Christmas is the most haunted holiday.
Yes, we have Halloween. But the ghosts and spirits we celebrate then are abstract and harmless.
Christmas is different. There's something about the season that reminds us of loved ones who are no longer with us. We think about the Christmases past spent with them. We feel their loss all over again, sometimes deeply. We wish them back, so they could be here now. We imagine them with us, at the dinner table, the holiday get-together, when a certain Christmas carol begins to play, or we gather around the tree to open presents.
If that's not haunted, I don't know what is.
The British must have known this, too. This may be why, back in 1971, BBC commissioned a television special under the name of "A Ghost Story for Christmas." It ran for eight consecutive Christmases, then disappeared. It came back In 2005, and has appeared sporadically since.
Mostly it presented classic ghost stories by M.R. James, but has also included a short story by Charles Dickens and two original screenplays.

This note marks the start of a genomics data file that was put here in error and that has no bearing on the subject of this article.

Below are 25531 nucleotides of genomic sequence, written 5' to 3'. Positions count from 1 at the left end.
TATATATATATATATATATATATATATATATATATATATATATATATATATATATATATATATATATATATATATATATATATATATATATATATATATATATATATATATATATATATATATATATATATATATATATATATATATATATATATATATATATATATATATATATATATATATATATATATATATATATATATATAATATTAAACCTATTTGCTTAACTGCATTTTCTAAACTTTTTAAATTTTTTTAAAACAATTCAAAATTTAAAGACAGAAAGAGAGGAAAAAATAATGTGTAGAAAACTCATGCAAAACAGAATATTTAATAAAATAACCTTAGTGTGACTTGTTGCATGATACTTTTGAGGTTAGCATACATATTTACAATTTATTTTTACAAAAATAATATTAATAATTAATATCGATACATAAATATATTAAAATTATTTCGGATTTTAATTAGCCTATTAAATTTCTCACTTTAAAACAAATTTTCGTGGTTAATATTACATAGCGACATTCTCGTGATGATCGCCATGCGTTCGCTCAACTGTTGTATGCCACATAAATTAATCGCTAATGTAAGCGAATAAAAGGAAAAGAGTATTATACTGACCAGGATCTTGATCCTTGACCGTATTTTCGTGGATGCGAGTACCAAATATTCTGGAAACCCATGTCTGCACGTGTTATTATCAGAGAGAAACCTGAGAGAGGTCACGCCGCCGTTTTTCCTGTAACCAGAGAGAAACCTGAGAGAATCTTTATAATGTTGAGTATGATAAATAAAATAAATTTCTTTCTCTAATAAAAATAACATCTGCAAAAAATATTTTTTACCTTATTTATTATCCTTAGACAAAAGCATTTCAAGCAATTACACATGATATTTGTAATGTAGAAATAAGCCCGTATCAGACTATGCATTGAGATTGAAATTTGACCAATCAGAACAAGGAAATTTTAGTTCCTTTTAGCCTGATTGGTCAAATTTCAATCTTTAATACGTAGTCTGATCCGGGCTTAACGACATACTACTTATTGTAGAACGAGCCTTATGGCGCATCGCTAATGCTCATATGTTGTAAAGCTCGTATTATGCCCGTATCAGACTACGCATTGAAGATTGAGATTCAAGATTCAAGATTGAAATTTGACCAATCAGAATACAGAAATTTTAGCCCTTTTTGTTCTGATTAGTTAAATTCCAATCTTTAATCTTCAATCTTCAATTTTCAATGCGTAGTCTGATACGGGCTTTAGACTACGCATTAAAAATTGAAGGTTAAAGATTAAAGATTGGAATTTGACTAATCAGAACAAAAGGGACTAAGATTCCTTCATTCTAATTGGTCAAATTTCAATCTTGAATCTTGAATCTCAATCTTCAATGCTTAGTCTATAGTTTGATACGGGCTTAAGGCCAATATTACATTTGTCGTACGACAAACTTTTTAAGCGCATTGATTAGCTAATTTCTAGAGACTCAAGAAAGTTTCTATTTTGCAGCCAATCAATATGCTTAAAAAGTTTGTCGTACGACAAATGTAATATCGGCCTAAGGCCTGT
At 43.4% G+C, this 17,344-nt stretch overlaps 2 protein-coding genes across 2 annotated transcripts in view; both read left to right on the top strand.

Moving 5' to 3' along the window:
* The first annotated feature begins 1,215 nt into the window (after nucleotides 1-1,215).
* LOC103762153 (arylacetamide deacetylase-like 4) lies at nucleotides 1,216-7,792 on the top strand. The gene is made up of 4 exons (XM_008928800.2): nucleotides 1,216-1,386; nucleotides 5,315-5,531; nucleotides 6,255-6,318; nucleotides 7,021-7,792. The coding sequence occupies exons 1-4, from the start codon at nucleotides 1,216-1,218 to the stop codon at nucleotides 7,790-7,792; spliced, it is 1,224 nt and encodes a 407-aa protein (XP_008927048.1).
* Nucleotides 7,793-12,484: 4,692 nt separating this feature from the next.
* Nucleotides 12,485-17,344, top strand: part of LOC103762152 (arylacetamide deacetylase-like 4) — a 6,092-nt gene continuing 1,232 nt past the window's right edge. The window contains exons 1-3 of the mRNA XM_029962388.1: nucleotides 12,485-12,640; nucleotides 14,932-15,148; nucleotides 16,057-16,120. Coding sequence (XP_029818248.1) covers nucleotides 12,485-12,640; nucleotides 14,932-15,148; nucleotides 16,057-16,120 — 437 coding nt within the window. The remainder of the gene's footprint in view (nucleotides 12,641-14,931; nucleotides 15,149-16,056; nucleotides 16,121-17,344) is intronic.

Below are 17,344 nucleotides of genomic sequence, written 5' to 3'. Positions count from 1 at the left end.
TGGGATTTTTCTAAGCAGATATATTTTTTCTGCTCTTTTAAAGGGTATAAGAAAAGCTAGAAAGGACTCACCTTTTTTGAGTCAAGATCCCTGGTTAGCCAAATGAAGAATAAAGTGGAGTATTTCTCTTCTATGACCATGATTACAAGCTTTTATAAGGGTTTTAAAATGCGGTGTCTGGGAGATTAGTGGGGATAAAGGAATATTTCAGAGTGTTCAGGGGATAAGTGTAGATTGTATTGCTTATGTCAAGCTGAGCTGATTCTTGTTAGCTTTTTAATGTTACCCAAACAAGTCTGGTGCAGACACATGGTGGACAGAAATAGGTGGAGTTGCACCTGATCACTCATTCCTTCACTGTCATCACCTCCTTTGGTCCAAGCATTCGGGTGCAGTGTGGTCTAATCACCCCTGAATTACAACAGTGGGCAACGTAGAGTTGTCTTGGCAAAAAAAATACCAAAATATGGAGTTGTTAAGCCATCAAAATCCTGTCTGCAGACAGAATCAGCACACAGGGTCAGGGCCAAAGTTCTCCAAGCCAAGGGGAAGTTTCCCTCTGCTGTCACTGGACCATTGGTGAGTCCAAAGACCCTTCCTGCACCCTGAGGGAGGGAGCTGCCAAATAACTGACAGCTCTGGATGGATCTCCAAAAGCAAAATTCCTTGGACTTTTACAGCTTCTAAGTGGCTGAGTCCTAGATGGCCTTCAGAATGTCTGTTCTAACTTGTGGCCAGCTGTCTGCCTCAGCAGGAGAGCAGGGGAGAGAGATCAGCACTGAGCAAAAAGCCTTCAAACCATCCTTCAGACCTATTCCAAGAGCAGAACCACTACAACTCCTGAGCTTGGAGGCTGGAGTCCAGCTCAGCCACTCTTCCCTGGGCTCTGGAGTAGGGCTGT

I watched one last night. The first. "Whistle and I'll Come to You." In it, a shy and awkward academic in his middle age vacations at a strange seaside inn. During one of his walks he finds an old whistle and blows on it, waking up something that follows him along the shore, and back to the inn, and all the way into his room.
The show was in black and white. Sometimes the camera shook a little or the picture appeared to warp or stretch. Some of the dialog and pacing was a little odd. It all started to work on me, so that when the ghost first appeared -- a dark wraith that seemed to twist and turn just beyond the reach of the waves -- I actually felt chills.